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A model wears the "Social Strata Lingerie Set" by Amalia UlmanGreg Mionske / Red Bull Content Pool

DIS would ‘love to meet with a Bed Bath & Beyond executive’

Hood By Air wineglasses in your local department store – it could happen, according to the art collective

If you’re dying to get your hands on a Hood by Air salad bowl or a Ryan Trecartin-branded sweatshirt, good news – art collective DIS are now working on creating an online sequel to their celebrated DISown: Not For Everyone exhibition.

Now heading into its final lap at the Red Bull Studios in New York, the show blew away the boundaries of art and commerce by inviting artists to create their own branded take on the now-ubiquitous diffusion line. You know, like what Donatella did for H&M, except with more life-sized Emma Watson body pillows. (You've got to move fast, though – the Jon Rafman-created pillows are pretty much selling out.) If you weren't lucky enough to get down to their New York location, there's hope yet: they're moving on bringing an online marketplace to life. 

Dazed spoke to Lauren Boyle, a DIS member who co-curated the show with Agatha Wara. She talks about resurrecting DISown for e-retail and their dreams of getting stuff into Target.

Dazed Digital: How did you come up with the idea of an art store? 

Lauren Boyle: It’s sort of an extension of our practice already. This time last year we did the DISimages which was fully functioning stock photo library, where we commissioned artists to create images for commercial use. We’ve always wanted to make products.

DD: The physical shop will be closing at Red Bull Studios in April. Are there plans for an online launch?

Lauren Boyle: We’re actually developing it now and we’re going to launch this spring, probably in April. There are a lot of artists that we want to work with, so there’s more people that we want to involve.

DD: Production-wise, how did this all work? Did the artists create each piece or were they all produced by manufacturers?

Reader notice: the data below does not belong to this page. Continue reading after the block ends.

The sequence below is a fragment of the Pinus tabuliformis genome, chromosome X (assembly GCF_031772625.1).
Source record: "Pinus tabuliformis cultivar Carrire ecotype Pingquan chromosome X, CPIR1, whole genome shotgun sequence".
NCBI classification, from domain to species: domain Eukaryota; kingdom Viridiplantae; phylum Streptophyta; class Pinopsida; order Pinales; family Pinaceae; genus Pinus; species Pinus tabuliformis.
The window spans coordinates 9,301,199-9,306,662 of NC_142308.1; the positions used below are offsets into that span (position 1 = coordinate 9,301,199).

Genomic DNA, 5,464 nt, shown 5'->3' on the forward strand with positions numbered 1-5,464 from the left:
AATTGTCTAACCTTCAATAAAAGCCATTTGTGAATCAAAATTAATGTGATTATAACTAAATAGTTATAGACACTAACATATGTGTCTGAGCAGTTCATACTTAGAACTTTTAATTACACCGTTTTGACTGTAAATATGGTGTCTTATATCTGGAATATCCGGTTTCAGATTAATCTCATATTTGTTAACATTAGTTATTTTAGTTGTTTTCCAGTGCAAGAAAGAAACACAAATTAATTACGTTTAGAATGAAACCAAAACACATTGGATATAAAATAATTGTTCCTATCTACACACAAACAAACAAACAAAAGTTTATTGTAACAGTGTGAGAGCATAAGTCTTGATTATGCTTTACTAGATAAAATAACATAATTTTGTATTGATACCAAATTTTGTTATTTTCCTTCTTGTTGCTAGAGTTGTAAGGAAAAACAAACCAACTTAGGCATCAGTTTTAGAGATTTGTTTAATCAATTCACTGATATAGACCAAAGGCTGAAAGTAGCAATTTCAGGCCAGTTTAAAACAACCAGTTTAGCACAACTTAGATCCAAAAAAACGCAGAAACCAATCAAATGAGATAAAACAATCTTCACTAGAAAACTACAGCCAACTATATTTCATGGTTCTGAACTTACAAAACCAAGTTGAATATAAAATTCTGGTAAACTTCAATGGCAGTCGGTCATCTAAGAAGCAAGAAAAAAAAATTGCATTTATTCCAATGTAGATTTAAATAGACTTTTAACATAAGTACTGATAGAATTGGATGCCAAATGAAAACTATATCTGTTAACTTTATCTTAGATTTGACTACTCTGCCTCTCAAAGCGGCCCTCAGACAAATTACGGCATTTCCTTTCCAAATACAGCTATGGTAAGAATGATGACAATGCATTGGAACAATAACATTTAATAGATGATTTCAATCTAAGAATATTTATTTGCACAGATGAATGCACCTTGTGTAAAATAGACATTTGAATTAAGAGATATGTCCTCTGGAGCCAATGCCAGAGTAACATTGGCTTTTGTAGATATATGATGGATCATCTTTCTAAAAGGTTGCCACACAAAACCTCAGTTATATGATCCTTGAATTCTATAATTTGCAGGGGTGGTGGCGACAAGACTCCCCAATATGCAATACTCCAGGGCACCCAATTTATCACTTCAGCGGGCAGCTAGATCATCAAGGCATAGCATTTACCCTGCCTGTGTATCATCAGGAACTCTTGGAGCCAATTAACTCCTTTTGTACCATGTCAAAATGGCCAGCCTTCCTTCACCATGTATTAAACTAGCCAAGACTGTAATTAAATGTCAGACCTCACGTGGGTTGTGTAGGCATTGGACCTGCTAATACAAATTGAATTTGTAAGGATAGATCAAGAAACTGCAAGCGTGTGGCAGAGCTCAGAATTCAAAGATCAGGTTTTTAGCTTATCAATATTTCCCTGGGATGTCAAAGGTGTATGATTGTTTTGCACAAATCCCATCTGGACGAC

Lauren Boyle: We’re working with overseas and domestic factories and manufacturers. It’s totally new for us. We did the most we could, that we could afford, in the time frame. But every product was different because of practical constraints – we had like 72 HBA wine glasses and only one Bjarne Melgaard beanbag, because the shipping on that is insane. 

DD: Were there any proposed products that would have been totally impossible to mass produce?

Lauren Boyle: There was an artist who initially proposed something vile, a print that was going to become a large object – I’m not going to say who it is – and we were like, “we’ll see if we can do it even though we can’t even look at it.” But basically no one would print it, no one would sew it, no one would touch it. There’s a reason some things can’t exist in the world.

DD: What do you make of the comparison between DISown and diffusion lines in fashion, like Philip Lim with Target?

Lauren Boyle: That’s totally accurate, although they’re very different systems. When Karl Lagerfeld does a collaboration with H&M or Philip Lim with Target, the goal is to elevate that brand something special. But the art world is almost the opposite, it operates on exclusivity, access and knowledge.

DD: What have been the most popular products?

Lauren Boyle: At the opening, the most popular were the Jon Rafman body pillows, the Ryan Trecartin sweatshirts and the HBA salad bowls and wine glasses.

DD: You can imagine there’s a real market for these things; you could sell them in department stores – like Bed Bath & DISown.

Lauren Boyle: We would love to meet with an executive of Bed Bath & Beyond; that has to be one of our favourite stores. Honestly, I would love to facilitate and get stuff into Target. It’s great to have something that has so many layers in mass production and for sale, leaking in messages in a really vast way.

DD: A lot of material around this exhibition has stated that you guys don’t believe in the alternative. What do you mean by that?

Lauren Boyle: For us, alternative culture doesn’t have a lot of relevance. Everything is consumed by commercialism right away now, especially with the internet. It’s funny because I’m not that young – when I was in high school there was definitely an alternative culture, like indie or whatever. But now it’s like Bling Ring is cool and Spring Breakers is cool. And it’s funny.